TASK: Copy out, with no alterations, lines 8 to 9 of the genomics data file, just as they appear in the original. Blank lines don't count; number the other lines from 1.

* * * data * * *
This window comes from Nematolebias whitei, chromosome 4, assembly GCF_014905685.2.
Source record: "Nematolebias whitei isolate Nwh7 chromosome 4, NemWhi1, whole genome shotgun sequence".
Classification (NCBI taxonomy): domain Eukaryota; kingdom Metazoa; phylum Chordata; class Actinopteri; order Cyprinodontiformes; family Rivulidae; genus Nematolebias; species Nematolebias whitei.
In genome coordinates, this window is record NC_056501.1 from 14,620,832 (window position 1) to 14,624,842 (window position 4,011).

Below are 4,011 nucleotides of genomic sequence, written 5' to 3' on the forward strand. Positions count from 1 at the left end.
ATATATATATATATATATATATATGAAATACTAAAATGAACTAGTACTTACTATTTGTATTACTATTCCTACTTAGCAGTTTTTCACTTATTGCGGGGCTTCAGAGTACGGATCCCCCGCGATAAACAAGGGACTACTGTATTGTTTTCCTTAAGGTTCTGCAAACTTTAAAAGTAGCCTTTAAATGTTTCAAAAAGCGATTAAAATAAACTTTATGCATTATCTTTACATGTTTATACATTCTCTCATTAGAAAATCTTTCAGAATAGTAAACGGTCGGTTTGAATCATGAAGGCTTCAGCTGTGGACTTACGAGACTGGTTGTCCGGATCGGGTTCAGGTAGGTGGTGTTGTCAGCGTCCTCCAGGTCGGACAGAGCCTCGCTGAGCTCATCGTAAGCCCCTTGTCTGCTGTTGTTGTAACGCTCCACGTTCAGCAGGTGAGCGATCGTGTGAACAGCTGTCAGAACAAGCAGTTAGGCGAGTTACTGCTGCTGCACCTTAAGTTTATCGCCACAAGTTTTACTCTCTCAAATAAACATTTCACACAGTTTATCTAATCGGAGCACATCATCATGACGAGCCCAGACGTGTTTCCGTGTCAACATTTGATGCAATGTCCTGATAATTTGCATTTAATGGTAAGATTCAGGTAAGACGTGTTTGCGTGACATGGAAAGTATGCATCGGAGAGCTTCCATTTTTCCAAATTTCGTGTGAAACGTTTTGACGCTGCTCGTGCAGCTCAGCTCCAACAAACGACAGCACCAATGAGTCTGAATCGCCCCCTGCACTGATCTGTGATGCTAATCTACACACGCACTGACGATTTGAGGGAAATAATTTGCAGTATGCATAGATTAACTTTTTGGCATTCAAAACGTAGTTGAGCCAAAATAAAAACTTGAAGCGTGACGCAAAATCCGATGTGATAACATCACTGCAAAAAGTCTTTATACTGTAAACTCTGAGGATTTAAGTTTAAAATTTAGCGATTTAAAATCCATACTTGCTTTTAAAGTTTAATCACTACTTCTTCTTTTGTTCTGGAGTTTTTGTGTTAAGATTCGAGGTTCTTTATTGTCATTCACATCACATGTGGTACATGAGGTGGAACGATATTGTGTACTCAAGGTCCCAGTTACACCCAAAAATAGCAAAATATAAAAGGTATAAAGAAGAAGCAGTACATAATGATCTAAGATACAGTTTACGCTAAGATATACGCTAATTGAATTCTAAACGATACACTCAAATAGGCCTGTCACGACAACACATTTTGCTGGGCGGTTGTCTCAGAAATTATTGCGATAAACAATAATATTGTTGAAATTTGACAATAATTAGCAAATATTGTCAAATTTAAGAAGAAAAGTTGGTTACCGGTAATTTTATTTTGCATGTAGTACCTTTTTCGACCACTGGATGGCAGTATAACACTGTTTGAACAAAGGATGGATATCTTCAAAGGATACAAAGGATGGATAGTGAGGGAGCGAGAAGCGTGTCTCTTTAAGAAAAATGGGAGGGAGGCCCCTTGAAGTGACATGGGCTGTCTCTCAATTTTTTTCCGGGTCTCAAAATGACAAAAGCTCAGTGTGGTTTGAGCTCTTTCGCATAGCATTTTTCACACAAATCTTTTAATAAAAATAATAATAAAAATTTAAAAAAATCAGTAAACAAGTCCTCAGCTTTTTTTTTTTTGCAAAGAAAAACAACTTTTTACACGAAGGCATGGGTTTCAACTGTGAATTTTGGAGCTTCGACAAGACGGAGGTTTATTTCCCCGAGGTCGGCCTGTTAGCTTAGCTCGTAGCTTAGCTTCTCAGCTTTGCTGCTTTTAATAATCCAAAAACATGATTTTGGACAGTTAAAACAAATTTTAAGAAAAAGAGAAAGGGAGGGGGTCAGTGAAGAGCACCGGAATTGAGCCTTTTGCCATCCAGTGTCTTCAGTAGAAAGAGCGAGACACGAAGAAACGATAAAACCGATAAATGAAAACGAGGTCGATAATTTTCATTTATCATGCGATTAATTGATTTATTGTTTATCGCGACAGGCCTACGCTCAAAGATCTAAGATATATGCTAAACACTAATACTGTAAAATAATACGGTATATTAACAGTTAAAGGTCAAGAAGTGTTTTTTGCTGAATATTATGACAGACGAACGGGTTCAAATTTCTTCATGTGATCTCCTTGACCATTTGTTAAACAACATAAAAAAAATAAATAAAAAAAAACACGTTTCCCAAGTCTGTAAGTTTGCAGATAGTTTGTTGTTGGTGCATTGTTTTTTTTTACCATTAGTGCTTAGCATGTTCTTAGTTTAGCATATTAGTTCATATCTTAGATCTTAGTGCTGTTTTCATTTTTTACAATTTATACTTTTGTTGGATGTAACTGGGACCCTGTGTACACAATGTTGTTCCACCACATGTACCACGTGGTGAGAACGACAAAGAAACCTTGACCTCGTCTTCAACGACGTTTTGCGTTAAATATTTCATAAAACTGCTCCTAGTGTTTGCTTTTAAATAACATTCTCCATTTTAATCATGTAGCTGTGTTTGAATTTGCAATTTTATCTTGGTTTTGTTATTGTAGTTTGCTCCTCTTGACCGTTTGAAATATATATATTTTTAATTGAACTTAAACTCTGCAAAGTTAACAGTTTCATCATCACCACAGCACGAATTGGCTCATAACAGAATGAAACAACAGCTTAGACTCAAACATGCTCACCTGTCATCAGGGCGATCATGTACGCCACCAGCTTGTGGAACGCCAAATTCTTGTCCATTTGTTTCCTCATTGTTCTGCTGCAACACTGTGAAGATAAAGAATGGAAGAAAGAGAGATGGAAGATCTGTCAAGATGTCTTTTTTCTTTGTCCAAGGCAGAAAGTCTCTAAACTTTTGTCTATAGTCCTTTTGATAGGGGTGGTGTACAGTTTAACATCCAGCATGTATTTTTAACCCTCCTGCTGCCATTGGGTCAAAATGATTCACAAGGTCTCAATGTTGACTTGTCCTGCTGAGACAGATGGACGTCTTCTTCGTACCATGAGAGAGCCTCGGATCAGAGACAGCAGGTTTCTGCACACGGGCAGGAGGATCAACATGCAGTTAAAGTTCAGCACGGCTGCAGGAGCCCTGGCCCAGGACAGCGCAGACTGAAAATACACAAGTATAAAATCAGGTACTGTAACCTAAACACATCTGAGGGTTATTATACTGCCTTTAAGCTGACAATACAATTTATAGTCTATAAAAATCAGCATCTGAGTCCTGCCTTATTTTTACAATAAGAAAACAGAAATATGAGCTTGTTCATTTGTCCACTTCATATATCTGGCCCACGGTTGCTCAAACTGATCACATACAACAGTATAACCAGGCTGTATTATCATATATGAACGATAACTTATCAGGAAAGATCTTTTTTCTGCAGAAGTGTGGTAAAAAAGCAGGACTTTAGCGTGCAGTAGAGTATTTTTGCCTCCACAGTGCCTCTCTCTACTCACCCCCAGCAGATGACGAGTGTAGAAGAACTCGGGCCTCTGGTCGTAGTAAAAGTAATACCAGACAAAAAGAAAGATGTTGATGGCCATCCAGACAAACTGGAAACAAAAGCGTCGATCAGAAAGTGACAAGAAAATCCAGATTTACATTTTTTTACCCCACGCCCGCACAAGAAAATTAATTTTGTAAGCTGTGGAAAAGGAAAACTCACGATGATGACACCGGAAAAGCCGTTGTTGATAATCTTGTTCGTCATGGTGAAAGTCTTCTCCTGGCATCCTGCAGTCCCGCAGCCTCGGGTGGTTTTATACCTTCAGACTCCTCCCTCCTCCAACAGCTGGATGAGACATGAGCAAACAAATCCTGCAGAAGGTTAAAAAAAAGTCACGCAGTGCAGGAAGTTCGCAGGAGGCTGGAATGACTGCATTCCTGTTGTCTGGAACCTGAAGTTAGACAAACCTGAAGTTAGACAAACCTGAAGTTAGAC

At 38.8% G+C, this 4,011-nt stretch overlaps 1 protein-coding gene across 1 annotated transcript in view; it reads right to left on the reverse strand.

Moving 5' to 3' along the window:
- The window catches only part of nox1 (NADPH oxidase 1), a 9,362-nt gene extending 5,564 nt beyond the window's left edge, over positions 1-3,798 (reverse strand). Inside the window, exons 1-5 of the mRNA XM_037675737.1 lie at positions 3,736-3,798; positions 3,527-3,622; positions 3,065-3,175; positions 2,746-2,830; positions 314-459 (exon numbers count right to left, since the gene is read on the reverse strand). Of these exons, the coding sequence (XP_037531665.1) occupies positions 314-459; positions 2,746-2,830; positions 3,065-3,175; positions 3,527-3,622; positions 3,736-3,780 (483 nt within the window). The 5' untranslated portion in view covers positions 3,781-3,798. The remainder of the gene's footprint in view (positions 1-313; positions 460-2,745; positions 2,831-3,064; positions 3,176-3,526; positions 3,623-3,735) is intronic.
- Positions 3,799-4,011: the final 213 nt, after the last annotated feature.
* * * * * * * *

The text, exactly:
Moving 5' to 3' along the window:
- The window catches only part of nox1 (NADPH oxidase 1), a 9,362-nt gene extending 5,564 nt beyond the window's left edge, over positions 1-3,798 (reverse strand). Inside the window, exons 1-5 of the mRNA XM_037675737.1 lie at positions 3,736-3,798; positions 3,527-3,622; positions 3,065-3,175; positions 2,746-2,830; positions 314-459 (exon numbers count right to left, since the gene is read on the reverse strand). Of these exons, the coding sequence (XP_037531665.1) occupies positions 314-459; positions 2,746-2,830; positions 3,065-3,175; positions 3,527-3,622; positions 3,736-3,780 (483 nt within the window). The 5' untranslated portion in view covers positions 3,781-3,798. The remainder of the gene's footprint in view (positions 1-313; positions 460-2,745; positions 2,831-3,064; positions 3,176-3,526; positions 3,623-3,735) is intronic.